Many counties set up drop boxes where voters can deposit their absentee ballots instead of mailing them. Drop boxes will remain open until the 7 p.m. Tuesday deadline for ballots to be returned.
There are 20 drop boxes available in Fulton, eight in Gwinnett County, five in DeKalb County and four in Cobb County. Ballots must be returned in your home county.
In-person voting during COVID-19
Voters who decide to cast their ballots at early voting locations or neighborhood precincts might face lines.
Voters will be spaced 6 feet apart, and only a few will be allowed into precincts at a time.
Once voters get inside, they might face more delays. After being offered hand sanitizer, voters will wait for election workers to wipe down touchscreens. Then they’ll work through a long ballot filled with many choices on a voting system they’ve never used before.
New voting computers are being rolled out to all in-person Georgia voters in the primary, adding a paper ballot to elections for the first time in 18 years.
The voting equipment uses touchscreens that are similar to what voters are familiar with. But unlike Georgia’s previous voting system, the touchscreens don’t store votes. Instead, they’re connected to printers that create paper ballots, providing a way to check electronic results after years of complaints of alleged voting irregularities and security issues.
Voters will have the opportunity to check their printed-out paper ballots before depositing them into ballot scanners. Then ballots will be preserved in locked ballot boxes.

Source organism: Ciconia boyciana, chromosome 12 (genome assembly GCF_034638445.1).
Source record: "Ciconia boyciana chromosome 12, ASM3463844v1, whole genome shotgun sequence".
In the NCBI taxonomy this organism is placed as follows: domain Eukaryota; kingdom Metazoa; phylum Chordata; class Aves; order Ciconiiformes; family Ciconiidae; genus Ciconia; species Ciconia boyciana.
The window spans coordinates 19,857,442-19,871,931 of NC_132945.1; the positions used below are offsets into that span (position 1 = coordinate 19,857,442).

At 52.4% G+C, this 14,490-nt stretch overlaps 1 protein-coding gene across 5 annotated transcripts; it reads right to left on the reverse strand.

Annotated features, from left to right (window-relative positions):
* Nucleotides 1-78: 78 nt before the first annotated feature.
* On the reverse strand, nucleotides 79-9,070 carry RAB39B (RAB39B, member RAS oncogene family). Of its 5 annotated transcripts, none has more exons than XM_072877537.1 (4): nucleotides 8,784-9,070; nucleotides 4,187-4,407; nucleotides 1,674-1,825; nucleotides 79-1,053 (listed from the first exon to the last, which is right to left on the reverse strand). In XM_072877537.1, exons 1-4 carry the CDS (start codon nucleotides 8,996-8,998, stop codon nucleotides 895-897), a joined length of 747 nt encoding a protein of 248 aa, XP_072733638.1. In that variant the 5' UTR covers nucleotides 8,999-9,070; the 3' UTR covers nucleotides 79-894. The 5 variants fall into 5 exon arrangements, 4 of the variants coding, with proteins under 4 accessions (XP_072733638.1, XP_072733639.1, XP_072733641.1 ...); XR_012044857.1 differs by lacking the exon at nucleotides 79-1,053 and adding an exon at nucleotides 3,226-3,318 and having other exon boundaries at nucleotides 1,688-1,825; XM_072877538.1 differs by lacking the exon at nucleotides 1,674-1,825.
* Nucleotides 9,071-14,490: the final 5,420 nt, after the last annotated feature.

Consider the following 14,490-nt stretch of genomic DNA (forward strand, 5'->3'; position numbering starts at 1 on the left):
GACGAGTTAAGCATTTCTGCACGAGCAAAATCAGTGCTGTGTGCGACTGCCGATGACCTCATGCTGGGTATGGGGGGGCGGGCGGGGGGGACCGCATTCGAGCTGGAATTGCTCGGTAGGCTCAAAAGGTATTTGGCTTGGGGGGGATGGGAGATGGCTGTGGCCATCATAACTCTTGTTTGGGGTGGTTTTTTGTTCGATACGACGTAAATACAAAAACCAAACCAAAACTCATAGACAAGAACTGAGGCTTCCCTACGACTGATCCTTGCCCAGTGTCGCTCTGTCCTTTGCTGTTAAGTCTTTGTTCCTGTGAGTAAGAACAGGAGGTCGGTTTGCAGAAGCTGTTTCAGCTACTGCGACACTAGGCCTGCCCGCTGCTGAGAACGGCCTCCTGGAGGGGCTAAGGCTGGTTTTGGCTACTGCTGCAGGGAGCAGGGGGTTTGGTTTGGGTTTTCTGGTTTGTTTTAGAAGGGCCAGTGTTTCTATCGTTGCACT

Delays will also arise from voters who requested an absentee ballot but later decided to vote in person.
Voters who never received or lost their absentee ballots must sign a form to receive a new ballot. Voters who bring their blank absentee ballots to polling places will face a slightly quicker process before being allowed to vote in person.
Before you go
A little preparation will go a long way, especially since over 10% of the state's precincts have closed. Many churches that normally serve as voting locations are unwilling to open their doors to voters because of the coronavirus.
Voters can check their precinct locations on the state’s My Voter Page. Election officials are also asking voters to wear face masks, but masks aren’t required.
Photo ID is required for in-person voting in Georgia.
Any voter can participate in Georgia’s primary election without having to register with a political party. Georgia is an open primary state, meaning voters can pick which party’s candidates they want to choose from. Voters can select a Democratic, Republican or nonpartisan ballot, but they should be aware that nonpartisan ballots exclude races for president, Congress and the General Assembly. Only judges and other nonpartisan races will be listed.
Voters who received an absentee ballot but didn't complete it can still return it on election day. Absentee ballots will be accepted at county election offices and drop boxes until polls close on election day. However, absentee ballots can't be delivered at local precincts.
Polls will be open Tuesday from 7 a.m. to 7 p.m., and then results will start to trickle in. Voters should be prepared for the possibility that the outcomes of some races might be delayed beyond election night because of the time it will take for election officials to count so many absentee ballots.
Runoffs will be held Aug. 11 for races where no candidate receives more than half of the votes cast. The winners of each party’s primaries will meet in the general election Nov. 3.
For more information about Georgia's elections, visit the AJC's elections news website at www.ajc.com/news/election/.